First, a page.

The School of Archaeology is delighted to announce the launch of this exciting new course which is on offer from the Academic Year 2020/21. Apply now
The 11-month MSc in Archaeology provides an opportunity for students to build on their knowledge from undergraduate studies and to specialise in a particular area of archaeology, while also offering an excellent foundation for those wishing to continue towards research at doctoral level. It also offers transferable skills which are beneficial to a range of professional roles.
During the 11-month taught degree you will specialise in a particular area of archaeology, and will follow one of a number of subject streams:
- Archaeology of Asia
- Medieval Archaeology
- Prehistory and Pre-colonial Archaeology
- Environmental Archaeology
- Landscape Archaeology
- Maritime Archaeology
- Theoretical Archaeology
Each stream comprises four modules and a dissertation.
The core module ‘Archaeological Principles: Data and Theory’, which all students take in the first term, is designed to prepare you with necessary archaeological knowledge, research and practical skills to support your other modules and dissertation.
You will take two core modules offered within your stream, one taught in the first term, and the other taught in the second term.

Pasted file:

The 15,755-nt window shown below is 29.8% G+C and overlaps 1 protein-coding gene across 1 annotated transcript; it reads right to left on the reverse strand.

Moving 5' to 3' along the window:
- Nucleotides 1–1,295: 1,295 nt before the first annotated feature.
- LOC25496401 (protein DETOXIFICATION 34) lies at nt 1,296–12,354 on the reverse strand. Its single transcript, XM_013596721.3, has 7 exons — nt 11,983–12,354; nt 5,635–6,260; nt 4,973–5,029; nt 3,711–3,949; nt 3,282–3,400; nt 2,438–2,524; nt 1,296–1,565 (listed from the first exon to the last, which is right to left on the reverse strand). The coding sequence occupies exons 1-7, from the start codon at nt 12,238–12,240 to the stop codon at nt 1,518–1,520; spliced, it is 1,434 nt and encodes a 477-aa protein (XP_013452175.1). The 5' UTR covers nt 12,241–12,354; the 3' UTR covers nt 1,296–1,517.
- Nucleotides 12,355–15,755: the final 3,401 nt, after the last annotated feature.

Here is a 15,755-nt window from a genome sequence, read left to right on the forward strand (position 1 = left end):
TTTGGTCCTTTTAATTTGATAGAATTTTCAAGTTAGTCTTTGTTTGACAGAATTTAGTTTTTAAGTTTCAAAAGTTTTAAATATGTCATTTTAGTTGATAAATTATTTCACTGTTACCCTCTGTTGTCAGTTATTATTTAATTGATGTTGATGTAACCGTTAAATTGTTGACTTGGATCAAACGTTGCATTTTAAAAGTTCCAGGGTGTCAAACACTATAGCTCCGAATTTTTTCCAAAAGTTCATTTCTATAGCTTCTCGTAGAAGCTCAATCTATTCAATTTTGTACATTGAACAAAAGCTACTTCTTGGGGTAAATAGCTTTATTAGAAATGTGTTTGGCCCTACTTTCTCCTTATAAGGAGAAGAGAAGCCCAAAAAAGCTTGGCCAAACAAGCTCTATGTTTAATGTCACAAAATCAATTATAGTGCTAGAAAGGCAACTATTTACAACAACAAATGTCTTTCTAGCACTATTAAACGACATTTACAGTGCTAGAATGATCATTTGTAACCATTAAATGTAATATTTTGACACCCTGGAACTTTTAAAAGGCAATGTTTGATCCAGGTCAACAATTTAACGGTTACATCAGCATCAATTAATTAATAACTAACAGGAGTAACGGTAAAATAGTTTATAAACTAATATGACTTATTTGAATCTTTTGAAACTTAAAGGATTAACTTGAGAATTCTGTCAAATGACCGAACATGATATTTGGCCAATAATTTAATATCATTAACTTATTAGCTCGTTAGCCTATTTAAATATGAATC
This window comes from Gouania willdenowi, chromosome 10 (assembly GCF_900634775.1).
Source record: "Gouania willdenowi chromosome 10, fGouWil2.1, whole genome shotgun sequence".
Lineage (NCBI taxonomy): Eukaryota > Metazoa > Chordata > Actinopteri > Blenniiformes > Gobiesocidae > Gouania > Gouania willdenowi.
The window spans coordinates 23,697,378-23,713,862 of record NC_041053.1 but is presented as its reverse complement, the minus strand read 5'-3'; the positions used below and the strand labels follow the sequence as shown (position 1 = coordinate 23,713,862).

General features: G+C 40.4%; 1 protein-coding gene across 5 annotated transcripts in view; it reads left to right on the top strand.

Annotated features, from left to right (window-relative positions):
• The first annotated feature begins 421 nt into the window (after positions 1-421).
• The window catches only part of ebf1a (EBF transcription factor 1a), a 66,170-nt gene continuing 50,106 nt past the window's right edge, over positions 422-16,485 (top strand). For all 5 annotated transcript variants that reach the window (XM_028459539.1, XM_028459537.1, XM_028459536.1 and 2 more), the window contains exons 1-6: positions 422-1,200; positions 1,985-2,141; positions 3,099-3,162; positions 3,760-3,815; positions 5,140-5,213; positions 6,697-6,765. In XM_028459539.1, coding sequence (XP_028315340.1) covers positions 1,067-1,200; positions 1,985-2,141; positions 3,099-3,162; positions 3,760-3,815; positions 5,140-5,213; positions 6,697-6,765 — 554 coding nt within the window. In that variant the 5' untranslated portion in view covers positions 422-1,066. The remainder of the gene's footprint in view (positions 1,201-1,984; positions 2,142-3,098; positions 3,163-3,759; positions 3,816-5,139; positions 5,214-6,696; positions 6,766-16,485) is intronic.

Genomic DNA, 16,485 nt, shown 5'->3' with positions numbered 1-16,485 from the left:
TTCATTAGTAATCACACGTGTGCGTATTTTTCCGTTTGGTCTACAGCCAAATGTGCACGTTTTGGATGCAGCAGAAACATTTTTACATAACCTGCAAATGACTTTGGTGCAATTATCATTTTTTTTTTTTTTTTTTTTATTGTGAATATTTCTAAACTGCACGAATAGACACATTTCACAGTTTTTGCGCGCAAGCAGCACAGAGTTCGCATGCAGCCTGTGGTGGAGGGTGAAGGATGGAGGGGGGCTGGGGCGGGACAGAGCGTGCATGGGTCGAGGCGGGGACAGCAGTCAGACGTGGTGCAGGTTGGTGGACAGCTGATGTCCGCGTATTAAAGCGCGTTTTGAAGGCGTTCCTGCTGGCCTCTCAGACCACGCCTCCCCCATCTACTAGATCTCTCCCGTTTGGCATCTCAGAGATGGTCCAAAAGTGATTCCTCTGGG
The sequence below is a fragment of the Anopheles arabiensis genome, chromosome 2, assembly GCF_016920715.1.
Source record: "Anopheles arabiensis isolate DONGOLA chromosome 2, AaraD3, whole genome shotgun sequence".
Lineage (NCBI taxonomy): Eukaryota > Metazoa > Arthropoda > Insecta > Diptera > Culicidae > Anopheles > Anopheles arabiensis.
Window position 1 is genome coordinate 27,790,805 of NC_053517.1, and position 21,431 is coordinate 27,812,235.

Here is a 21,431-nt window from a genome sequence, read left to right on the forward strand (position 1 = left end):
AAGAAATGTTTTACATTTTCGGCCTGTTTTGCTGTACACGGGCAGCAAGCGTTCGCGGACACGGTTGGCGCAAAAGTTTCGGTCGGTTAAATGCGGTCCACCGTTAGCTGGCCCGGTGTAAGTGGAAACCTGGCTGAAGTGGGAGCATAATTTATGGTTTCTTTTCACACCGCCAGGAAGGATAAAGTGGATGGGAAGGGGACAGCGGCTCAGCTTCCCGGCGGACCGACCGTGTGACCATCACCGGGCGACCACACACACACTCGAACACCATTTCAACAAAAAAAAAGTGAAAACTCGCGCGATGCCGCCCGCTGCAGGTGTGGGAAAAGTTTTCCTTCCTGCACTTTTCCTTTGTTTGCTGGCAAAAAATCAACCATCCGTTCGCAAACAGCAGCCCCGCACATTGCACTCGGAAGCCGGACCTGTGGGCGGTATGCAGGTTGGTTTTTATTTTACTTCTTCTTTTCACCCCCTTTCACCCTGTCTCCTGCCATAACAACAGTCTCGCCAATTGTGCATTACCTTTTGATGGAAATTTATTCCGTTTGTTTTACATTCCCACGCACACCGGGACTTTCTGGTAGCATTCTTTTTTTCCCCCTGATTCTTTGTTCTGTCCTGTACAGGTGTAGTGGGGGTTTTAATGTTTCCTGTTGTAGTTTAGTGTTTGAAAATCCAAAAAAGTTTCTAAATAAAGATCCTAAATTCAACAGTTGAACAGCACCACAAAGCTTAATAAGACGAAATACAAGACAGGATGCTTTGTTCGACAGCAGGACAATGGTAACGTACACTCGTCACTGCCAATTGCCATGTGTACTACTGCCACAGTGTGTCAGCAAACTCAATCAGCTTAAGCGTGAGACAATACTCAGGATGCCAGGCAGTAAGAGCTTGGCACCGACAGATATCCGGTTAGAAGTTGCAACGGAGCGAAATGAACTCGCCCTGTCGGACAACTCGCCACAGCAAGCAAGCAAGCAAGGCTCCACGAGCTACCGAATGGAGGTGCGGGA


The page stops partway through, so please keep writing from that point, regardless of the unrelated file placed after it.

The fourth module is your option module, also taught in the second term. This is chosen from all available modules in any stream, or an option from the MSt in Classical Archaeology. In some circumstances a subject taught in the MSc in Archaeological Science may be taken as your option module and is taught over two terms.
You will complete a dissertation of 15,000 words on an approved topic relevant to your stream subject, chosen in consultation with a supervisor. Most of the dissertation research and writing takes place in the third term and into the summer.
The MSc in Archaeology allows subject specialisation, but also flexibility, by combining core modules with your option module, and topics chosen for your dissertation and summative pre-set essays. The dissertation allows you to develop a larger piece of research in which you can more fully explore a topic. It will allow you to develop your research skills and undertake self-directed and independent research that is a necessary basis for future doctoral research, and highly desirable in non-academic employment.